- Endocrine - Most commonly, it causes hypoglycemia due to pancreatic islet cell damage, and very rarely hyperglycemia.
- Cardiology - hypotension, arrhythmias including twisting of peaks (Torsades de Pointes), fast or abnormal heart rate and prolonged QT interval 
- General - fatigue, dysgeusia (bad taste), anaphylaxis, night sweats, anorexia, nausea, vomiting, syncope, rash
- Nephrological - nephrotoxicity, electrolyte imbalances such as hyperkalemia, hypocalcemia, hypomagnesemia
- Hematological - most commonly leukopenia, thrombocytopenia, and less commonly anemia can occur
- Gastroenterological and hepatological - hepatotoxicity (most commonly elevation of serum aminotransferase), pancreatitis
- Neurological - neuropathy such as tingling or numbness, headache, altered mental status 
- Injection form - Local pain or abscess formation at the site of injection
- Inhaled form - bronchospasm, wheezing, and cough 
- Previous history of an anaphylactic reaction to pentamidine in inhaled or parenteral form
- The use of pentamidine with other nephrotoxic drugs like cyclosporine, cisplatin, aminoglycoside antibiotics, beta-lactam antibiotics, amphotericin B, and indomethacin should be closely monitored or avoided.
- Prolong QT interval should be avoided by using drugs like antiarrhythmics, antihistamines, antipsychotics, antidepressants, neuroleptics, atypical antipsychotics, antibiotics (quinolone, macrolides), antimalarials, and antifungals, to prevent torsades de pointes. 
- Pregnancy category C risk. Adequate data is currently not available to asses the risk of pentamidine use in pregnant women and nursing mothers.
- In nursing mothers, it is advisable to discontinue breastfeeding or to stop taking the drug if an alternative is available as the risk to the child is unknown.
The following investigations are necessary before initiating therapy, during the administration of the drug and after treatment to monitor the drug and its toxicity :
- Kidney function testing including serum creatinine and blood urea nitrogen
- Blood glucose measurement - to check for hypoglycemia or hyperglycemia
- Full blood count and platelet count
- Liver function test
- Serum bilirubin, alkaline phosphatase
- Electrolytes (potassium, calcium, sodium, magnesium)
- ECG - to check for arrhythmias
Pentamidine is known to cause an elevation in serum aminotransferase levels during therapy.
Other findings in pentamidine toxicity include - Hypotension, clinically apparent hepatic dysfunction, pancreatitis, renal impairment, which can cause a rise in serum creatinine, cardiopulmonary arrest, and leucopenia.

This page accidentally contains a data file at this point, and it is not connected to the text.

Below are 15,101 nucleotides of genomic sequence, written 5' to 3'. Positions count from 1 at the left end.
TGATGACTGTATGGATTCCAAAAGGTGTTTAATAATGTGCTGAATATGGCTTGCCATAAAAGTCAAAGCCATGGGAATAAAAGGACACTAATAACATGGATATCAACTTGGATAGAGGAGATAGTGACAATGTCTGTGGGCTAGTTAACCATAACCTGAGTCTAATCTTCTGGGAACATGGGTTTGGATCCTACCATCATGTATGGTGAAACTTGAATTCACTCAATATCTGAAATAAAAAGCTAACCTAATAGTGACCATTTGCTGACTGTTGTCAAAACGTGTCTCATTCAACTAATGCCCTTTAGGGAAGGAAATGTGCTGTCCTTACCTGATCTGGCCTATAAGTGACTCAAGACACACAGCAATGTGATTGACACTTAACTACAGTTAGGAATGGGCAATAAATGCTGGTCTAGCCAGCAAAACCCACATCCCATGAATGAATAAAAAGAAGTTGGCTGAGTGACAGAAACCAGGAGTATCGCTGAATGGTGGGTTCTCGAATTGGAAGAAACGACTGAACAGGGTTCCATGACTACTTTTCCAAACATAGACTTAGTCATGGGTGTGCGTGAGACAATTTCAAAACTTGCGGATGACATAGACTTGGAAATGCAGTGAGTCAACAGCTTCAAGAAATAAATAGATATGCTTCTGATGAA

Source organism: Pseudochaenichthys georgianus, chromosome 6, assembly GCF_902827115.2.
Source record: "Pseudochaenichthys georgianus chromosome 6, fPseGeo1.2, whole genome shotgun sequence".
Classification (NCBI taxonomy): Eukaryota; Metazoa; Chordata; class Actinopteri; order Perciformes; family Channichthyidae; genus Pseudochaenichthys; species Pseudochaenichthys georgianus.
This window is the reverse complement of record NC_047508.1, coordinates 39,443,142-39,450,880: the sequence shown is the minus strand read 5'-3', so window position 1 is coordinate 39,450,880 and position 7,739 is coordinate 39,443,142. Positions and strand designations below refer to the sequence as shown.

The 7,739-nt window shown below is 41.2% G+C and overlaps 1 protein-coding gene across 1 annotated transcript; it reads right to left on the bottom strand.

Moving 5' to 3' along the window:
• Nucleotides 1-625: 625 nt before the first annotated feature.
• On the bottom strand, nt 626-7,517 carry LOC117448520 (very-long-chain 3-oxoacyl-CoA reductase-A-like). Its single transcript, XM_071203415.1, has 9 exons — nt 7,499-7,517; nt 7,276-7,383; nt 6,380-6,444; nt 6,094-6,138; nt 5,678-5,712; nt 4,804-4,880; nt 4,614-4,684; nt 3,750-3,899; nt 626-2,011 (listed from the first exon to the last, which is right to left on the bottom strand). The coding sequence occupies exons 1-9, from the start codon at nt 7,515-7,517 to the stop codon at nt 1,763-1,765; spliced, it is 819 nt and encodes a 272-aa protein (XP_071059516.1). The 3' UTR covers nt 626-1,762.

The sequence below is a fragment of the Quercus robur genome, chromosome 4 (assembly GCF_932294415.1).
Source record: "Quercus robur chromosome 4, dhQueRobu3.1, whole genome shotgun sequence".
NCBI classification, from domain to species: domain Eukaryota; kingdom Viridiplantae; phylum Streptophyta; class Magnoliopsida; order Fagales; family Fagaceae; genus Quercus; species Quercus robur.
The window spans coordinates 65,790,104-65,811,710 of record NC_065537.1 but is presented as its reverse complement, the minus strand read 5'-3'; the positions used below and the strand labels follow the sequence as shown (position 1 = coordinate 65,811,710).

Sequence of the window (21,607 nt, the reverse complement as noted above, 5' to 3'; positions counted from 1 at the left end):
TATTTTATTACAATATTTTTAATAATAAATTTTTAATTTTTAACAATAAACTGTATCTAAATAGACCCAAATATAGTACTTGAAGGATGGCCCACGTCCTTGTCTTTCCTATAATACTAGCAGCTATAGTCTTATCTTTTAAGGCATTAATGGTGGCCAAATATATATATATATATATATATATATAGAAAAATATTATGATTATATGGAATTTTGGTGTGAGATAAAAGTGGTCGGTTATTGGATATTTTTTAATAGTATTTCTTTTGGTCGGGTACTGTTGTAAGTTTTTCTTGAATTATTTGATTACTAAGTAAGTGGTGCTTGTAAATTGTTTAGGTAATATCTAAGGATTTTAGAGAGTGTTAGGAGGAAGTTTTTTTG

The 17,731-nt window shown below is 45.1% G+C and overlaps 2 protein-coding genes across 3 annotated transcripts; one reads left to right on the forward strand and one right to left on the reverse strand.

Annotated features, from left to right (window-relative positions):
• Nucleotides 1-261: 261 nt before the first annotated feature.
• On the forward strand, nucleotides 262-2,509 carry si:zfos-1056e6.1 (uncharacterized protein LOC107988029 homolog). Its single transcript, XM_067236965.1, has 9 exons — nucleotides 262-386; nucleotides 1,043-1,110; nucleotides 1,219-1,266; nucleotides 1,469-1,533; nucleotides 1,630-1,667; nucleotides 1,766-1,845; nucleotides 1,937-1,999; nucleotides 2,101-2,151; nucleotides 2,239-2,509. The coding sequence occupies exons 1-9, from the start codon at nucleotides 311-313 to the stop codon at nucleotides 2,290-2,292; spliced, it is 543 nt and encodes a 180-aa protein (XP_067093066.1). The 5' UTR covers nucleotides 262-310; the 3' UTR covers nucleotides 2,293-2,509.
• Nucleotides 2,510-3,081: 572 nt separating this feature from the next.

According to a previously published study, charcoal hemoperfusion has previously been employed as an antidote for overdose or toxicity.
Due to the multi-organ toxicities caused by pentamidine, it is not a commonly chosen therapy except in conditions where other first or second-line agents have failed to respond.
Enhancing Healthcare Team Outcomes
Pentamidine is used in Pneumocystis pneumonia, leishmaniasis, and as a first-line agent for Stage 1 of trypanosomiasis caused by T. gambiense. The drug is available in nebulized (inhaled) and intramuscular or intravenous injection form. Healthcare workers such as doctors and nurses caring for patients who require the drug should closely monitor the patients for signs of adverse effects of the drug, which are quite common due to its multiple mechanisms of action, which cause multiorgan toxicities. Additionally, as there is currently no proven antidote for the drug, appropriate measures should be taken to counteract the effects of toxicity.
Studies show differences in efficacy related to the dose, hence making it essential to prescribe adequate doses and administer them accordingly for maximum benefit and prevention of harmful effects.
In the event of hepatotoxicity or renal impairment, specialists should be involved to monitor progress, and if a nephrotoxic drug is required, the patient requires close monitoring to prevent deterioration.
Injection site abscesses and infections should be cared for and treated accordingly.
Instructions for the inhaled form should be explained to the patient and administered efficiently to ensure maximum delivery of the drug.